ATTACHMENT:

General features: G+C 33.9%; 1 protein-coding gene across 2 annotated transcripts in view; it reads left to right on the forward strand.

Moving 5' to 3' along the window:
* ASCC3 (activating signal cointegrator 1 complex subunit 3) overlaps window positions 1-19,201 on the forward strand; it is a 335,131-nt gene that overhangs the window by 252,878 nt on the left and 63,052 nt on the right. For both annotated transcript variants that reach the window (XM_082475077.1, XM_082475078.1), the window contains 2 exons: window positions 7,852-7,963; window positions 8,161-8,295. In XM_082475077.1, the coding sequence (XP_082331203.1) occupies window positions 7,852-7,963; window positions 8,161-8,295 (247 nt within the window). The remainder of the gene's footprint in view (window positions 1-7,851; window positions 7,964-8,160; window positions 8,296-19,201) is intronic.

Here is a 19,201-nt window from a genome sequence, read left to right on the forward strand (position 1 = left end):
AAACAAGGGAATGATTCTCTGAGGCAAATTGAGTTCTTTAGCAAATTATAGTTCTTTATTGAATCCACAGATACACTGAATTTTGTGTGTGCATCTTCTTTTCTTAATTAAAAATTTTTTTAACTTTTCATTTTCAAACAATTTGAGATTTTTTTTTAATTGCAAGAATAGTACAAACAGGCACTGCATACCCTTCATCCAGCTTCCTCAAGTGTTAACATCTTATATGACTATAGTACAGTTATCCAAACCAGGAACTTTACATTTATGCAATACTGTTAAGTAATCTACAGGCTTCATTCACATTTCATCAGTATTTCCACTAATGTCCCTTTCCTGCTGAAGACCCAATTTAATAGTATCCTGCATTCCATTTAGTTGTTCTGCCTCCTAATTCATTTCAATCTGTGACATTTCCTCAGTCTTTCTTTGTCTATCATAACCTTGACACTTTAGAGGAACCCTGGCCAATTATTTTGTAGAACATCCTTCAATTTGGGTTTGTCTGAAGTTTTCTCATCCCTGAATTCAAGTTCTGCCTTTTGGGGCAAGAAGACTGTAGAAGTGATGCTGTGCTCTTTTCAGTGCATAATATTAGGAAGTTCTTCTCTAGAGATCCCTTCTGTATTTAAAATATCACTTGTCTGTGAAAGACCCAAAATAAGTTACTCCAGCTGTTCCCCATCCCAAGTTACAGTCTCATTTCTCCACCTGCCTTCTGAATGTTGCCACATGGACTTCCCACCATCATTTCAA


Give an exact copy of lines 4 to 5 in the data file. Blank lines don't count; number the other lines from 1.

Here is a 19,201-nt window from a genome sequence, read left to right on the forward strand (position 1 = left end):
AAACAAGGGAATGATTCTCTGAGGCAAATTGAGTTCTTTAGCAAATTATAGTTCTTTATTGAATCCACAGATACACTGAATTTTGTGTGTGCATCTTCTTTTCTTAATTAAAAATTTTTTTAACTTTTCATTTTCAAACAATTTGAGATTTTTTTTTAATTGCAAGAATAGTACAAACAGGCACTGCATACCCTTCATCCAGCTTCCTCAAGTGTTAACATCTTATATGACTATAGTACAGTTATCCAAACCAGGAACTTTACATTTATGCAATACTGTTAAGTAATCTACAGGCTTCATTCACATTTCATCAGTATTTCCACTAATGTCCCTTTCCTGCTGAAGACCCAATTTAATAGTATCCTGCATTCCATTTAGTTGTTCTGCCTCCTAATTCATTTCAATCTGTGACATTTCCTCAGTCTTTCTTTGTCTATCATAACCTTGACACTTTAGAGGAACCCTGGCCAATTATTTTGTAGAACATCCTTCAATTTGGGTTTGTCTGAAGTTTTCTCATCCCTGAATTCAAGTTCTGCCTTTTGGGGCAAGAAGACTGTAGAAGTGATGCTGTGCTCTTTTCAGTGCATAATATTAGGAAGTTCTTCTCTAGAGATCCCTTCTGTATTTAAAATATCACTTGTCTGTGAAAGACCCAAAATAAGTTACTCCAGCTGTTCCCCATCCCAAGTTACAGTCTCATTTCTCCACCTGCCTTCTGAATGTTGCCACATGGACTTCCCACCATCATTTCAA